1.1 The purpose of RE is to support the development of children’s own values and contribute to their spiritual, moral, social and cultural development. This entails enabling children to interpret and respond to a variety of concepts, beliefs and practices within religions and to their own and others’ cultural and life experiences.
1.2 This takes the form of encountering religious stories, festivals, artefacts, places of worship, rituals and beliefs.
1.3 A further purpose of RE is to foster mutual understanding between students of differing religions or cultural backgrounds.
2 Aims and Objectives
2.1 RE at Emsworth Primary School is taught in accordance with the Legal requirements of the Agreed Syllabus for Hampshire – “Living Difference.”
2.2 The syllabus is based upon understanding, and responding to, the Key Concepts within the major religions and non-religious beliefs represented in Great Britain.
2.3 We aim:
º to encourage children to develop an awareness of the spiritual dimension of life;
º to enable children to recognise and express their own values, opinions and beliefs, whilst respecting those of others.
º to provide a wide variety of opportunities for children to encounter the beliefs, practices, customs and culture of the religions studied.
º to equip children with the key thinking skills necessary to interpret religion in relation to Human experience.
3 RE in the Foundation Stage
3.1 There is a legal obligation to deliver RE to Reception class children according to the Agreed Syllabus. Where possible, links are made between RE and other areas of learning as children work towards the Early Learning Goals. Accordingly, these children are introduced to simple concepts, appropriate to this stage of their development such as celebration, specialness and belonging.
4 Programmes of Study for KS1 and KS2
4.1 “It is recommended that 36 hours per year are devoted to RE in Key stage 1 and 45 hours per year in Key stage 2.” (Agreed Syllabus)
4.2 At Emsworth Primary School pupils undertake 1 unit of study each half-term. The progression of learning activities focuses on the Key Concept for that unit and follows the methodology for Teaching and Learning prescribed by the Agreed Syllabus.
4.3 During Key stage 1 pupils explore concepts expressed in the stories and festivals of Christianity and Hinduism.
4.4 Key stage 2 pupils continue to study these religions, whilst also beginning their study of Key Concepts in Judaism.
5 Strategies for teaching RE
5.1 In accordance with the school’s Learning Policy (Jan 2008), RE is taught through a variety of approaches which best reflect the needs of individual pupils. These include: whole-class activities, group or paired activities and individual tasks. Generally, children are encouraged to work in mixed-ability settings, supporting and challenging each other. Their understanding is developed through first-hand experience using artefacts and visitors.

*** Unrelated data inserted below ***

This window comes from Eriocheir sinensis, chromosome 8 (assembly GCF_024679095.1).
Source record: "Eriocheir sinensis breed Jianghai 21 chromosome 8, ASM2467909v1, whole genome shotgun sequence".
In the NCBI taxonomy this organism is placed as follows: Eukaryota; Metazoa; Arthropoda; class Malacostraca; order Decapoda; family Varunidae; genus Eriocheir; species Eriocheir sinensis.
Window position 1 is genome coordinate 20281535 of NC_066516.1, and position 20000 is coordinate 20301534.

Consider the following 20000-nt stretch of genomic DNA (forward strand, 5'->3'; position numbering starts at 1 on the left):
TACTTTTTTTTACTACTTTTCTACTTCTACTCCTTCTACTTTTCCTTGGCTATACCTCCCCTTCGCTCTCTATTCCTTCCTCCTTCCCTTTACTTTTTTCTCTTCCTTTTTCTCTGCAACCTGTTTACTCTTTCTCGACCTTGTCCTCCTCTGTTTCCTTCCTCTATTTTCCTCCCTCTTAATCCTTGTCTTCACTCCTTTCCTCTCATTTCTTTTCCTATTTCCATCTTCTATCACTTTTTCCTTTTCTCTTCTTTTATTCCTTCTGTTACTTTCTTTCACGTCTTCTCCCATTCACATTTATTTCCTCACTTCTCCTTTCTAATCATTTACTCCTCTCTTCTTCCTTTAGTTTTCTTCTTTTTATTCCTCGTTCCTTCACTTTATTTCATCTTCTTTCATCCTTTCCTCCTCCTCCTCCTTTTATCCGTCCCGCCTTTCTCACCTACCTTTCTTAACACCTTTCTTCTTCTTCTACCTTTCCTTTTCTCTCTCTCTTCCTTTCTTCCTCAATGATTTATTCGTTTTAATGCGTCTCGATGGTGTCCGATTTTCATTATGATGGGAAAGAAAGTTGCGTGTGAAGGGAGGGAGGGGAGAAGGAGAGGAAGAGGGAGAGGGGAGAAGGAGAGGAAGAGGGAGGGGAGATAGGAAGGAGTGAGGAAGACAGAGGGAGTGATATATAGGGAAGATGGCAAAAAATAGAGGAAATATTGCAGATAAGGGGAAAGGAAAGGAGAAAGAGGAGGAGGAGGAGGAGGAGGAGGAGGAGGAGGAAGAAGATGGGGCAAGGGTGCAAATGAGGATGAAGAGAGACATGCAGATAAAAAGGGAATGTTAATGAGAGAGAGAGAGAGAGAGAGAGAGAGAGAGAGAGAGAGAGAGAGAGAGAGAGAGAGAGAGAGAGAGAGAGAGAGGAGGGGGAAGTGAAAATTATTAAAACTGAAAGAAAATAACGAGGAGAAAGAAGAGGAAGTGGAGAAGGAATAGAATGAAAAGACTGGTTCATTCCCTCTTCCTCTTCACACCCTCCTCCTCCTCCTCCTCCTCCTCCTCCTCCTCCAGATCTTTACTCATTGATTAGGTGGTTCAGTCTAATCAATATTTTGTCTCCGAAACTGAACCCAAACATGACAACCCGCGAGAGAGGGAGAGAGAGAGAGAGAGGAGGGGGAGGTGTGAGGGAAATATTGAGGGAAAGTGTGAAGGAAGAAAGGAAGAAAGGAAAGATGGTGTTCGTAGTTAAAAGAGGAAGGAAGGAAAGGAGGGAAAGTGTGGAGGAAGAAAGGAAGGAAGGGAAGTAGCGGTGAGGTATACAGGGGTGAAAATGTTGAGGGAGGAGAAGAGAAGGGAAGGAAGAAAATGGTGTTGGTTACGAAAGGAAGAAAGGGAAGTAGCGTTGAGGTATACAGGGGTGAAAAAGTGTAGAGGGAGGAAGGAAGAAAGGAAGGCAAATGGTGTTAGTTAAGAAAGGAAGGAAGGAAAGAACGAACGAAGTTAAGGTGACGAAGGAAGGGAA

6 Cross-curricular Links
6.1 It is our belief that children learn best when they can use all of their abilities. RE units encourage pupils to communicate their knowledge and understanding in a wide variety of formats. These include drama, art, Literacy, music, ICT and dance.
6.2 Where pertinent links can be made to current topics, RE units have been allocated to that section of the Long-term Map. Individual teachers use their professional knowledge to help children make connections between learning in RE and other recent activities.
7.1 Long-term planning reflects the areas of study required by the Agreed Syllabus and highlights the Focus (Key Concept) for each unit. This ensures coverage and a progression of skills for all children as they pass through Key Stages 1 and 2.
7.2 Medium and Short-term plans are generated by the RE Manager, in consultation with the Year Team Leaders. Individual teachers ensure that the short-term plans meet the needs of their particular class, adapting where necessary and giving feedback to the RE Manager.
8 Assessment and Reporting
8.1 Staff assess individual pupils against the learning objectives for each unit. These provide evidence of a child’s progress in RE and contribute towards the overall teacher assessment given to parents in their child’s annual report. Given the, often, non-linear development of a child’s understanding in RE, these statements are, of necessity, written in broad terms, but reflect the Level Descriptors of the Agreed Syllabus.
9.1 The RE Manager liaises with individual year groups to identify the most effective delivery of each unit – either in a blocked format or single sessions.
9.2 The RE Manager provides expertise to staff and keeps the school up to date with developments in the subject. The manager will support the Headteacher, for the overall monitoring of RE. Evidence is collected via work-sampling, pupil interviews and (in years 2 – 6) the children’s own annual review of their RE learning.
10.1 A wide range of resources is available to enrich the RE curriculum, including videos, artefacts, posters, books and edibles. Resources are audited, evaluated and ordered by the RE Manager.
10.2 Artefact boxes for Christianity, Hinduism and Judaism are stored in the Studio and should be moved only by an adult. (Health and Safety)
10.3 Additional resources are held by the RE Manager and the Library contains reference material for a wide range of religions.
11 Right to withdraw
11.1 Parents have the legal right to withdraw their child from part or all of the planned RE lessons. Children who are withdrawn will be set other tasks and supervised depending on the arrangements made on an individual basis.
11.2 Teachers have the right to withdraw from teaching RE. They must do so in writing to the Headteacher and Governors, who will arrange for these classes to be taught by another member of staff.